Why Are American Doctors Mutilating Girls?

September 13 2010, Categoría: Misc
by Ayaan Hirsi Ali
"The Daily Beast"

Update: After only a month of criticism—including from Nomad author Ayaan Hirsi Ali, below—the American Academy of Pediatrics has reversed a policy that advised American doctors to give a ceremonial pinprick to girls of immigrant families so that they would avoid seeking a full circumcision.

The American Academy of Pediatrics recently put forward a proposal on female genital mutilation. They would like that American doctors be given permission to perform a ceremonial pinprick or “nick” on girls born into communities that practice female genital mutilation.

Female circumcision is a custom in many African and Asian countries whereby the genitals of a girl child are cut. There are roughly four procedures. First there is the ritual pinprick. This is what Pediatrics refers to as the “nick” option. To give you an idea of what that means, visualize a preteen girl held down by adults. Her clitoris is tweaked so that the circumcizer can hold it between her forefinger and her thumb. Then she takes a needle and pierces it using enough force for it to go into the peak of the clitoris. As soon as it bleeds, the parents and others attending the ceremony cheer, the girl is comforted and the celebrations follow.

There is a more sinister meaning to the word “nick” if you consider the fact that in some cases it means to cut off the peak of the clitoris. Proponents compare “nicking” to the ritual of boy circumcision. But in the case of the boys, it is the foreskin that is all or partly removed and not a part of the penis head. In the case of the girls, the clitoris is actually mutilated.

Then there is the second method whereby a substantial part of the clitoris is removed and the opening of the vagina is sewn together (infibulation). The third variation adds to this the removal of the inner labia.

Finally, there is a procedure whereby as much of the clitoris as possible is removed along with the inner and outer labia. Then the inner walls of the vagina are scraped until they bleed and are then bound with pins or thorns. The tissue on either side grows together, forming a thick scar. Two small openings roughly equal to the diameter of a matchstick are left for urination and menstruation respectively.

Often these operations are done without anesthesia and with tools such as sharp rocks, razor blades, knives or scissors depending on the location, family income, and education. It is thus more accurate as does the World Health Organization to speak of female genital mutilation (FGM) instead of the obscure and positive-sounding “circumcision.”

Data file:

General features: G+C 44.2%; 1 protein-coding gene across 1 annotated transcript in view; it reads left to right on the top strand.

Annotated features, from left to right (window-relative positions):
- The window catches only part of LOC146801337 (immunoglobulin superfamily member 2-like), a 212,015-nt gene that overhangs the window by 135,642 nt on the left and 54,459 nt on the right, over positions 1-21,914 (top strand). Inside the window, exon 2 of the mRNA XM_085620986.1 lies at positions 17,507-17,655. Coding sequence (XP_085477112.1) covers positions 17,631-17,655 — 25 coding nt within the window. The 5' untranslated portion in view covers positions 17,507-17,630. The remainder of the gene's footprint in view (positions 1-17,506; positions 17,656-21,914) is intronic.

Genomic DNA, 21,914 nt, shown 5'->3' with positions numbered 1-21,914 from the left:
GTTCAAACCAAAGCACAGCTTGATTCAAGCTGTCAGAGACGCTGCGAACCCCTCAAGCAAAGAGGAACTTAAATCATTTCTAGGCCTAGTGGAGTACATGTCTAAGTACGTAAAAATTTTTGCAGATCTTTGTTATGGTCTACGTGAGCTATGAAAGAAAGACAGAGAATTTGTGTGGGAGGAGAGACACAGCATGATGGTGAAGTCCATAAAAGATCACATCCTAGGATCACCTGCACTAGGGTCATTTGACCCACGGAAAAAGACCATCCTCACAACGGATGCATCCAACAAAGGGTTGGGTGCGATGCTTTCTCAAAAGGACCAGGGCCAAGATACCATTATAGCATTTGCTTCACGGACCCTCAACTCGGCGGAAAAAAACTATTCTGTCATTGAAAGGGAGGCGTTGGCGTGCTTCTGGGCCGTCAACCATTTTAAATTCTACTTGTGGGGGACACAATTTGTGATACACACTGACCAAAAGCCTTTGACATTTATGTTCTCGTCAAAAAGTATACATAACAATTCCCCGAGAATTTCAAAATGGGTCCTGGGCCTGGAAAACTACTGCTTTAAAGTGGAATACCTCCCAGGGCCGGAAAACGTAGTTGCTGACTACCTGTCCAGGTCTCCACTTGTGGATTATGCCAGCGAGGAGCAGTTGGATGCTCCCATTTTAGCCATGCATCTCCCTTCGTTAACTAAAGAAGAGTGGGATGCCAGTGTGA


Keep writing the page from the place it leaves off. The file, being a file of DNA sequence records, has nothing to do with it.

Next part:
According to the American Congress of Obstetricians and Gynecologists, more than 130 million women and girls worldwide have undergone some form of female genital cutting.
Some of them sneak their daughters out of the country during the long school summer vacation so that they can be subjected to any one of these forms of FGM.

Congressman Joseph Crowley (D-NY) recently introduced a bill to toughen federal laws by making it a crime to take a girl overseas to be circumcised. He argued, rightly, that FGM serves no medical purpose and is rightfully banned in the U.S.

Clitoraid.org and Dr. Marci Bowers urgently request correction to recent AP article

August 27 2010, Categoría: Press-Releases
Following the Aug. 10, 2010, publication of an Associated Press article, "Female circumcision victims seek out Colo. doctor," by Catherine Tsai, Clitoraid and Dr. Marci Bowers MD wish to clarify where donations should be sent and explain Clitoraid's role in the surgical process.

Nowhere in her article did Tsai mention Clitoraid, the parent, non-profit organization Dr. Bowers has been generously volunteering for since 2007. Therefore, the article failed to give a complete picture of the program's international implications. To be clear, Clitoraid (clitoraid.org) offers a humanitarian program to restore damage done by Female Genital Mutilation (FGM) in North America, Asia and especially in Africa. Clitoraid is in the final stages of building a hospital in Burkina Faso (West Africa) to treat all FGM victims free of charge. Dr. Bowers will inaugurate the hospital once it is ready.

Donations will go toward the Burkina Faso hospital. It is in that vicinity that the largest number of FGM victims reside and where such surgery represents a two-year salary if the average patient were to pay for it. Clitoraid has been a 501 (c) 3 non profit organization since 2006.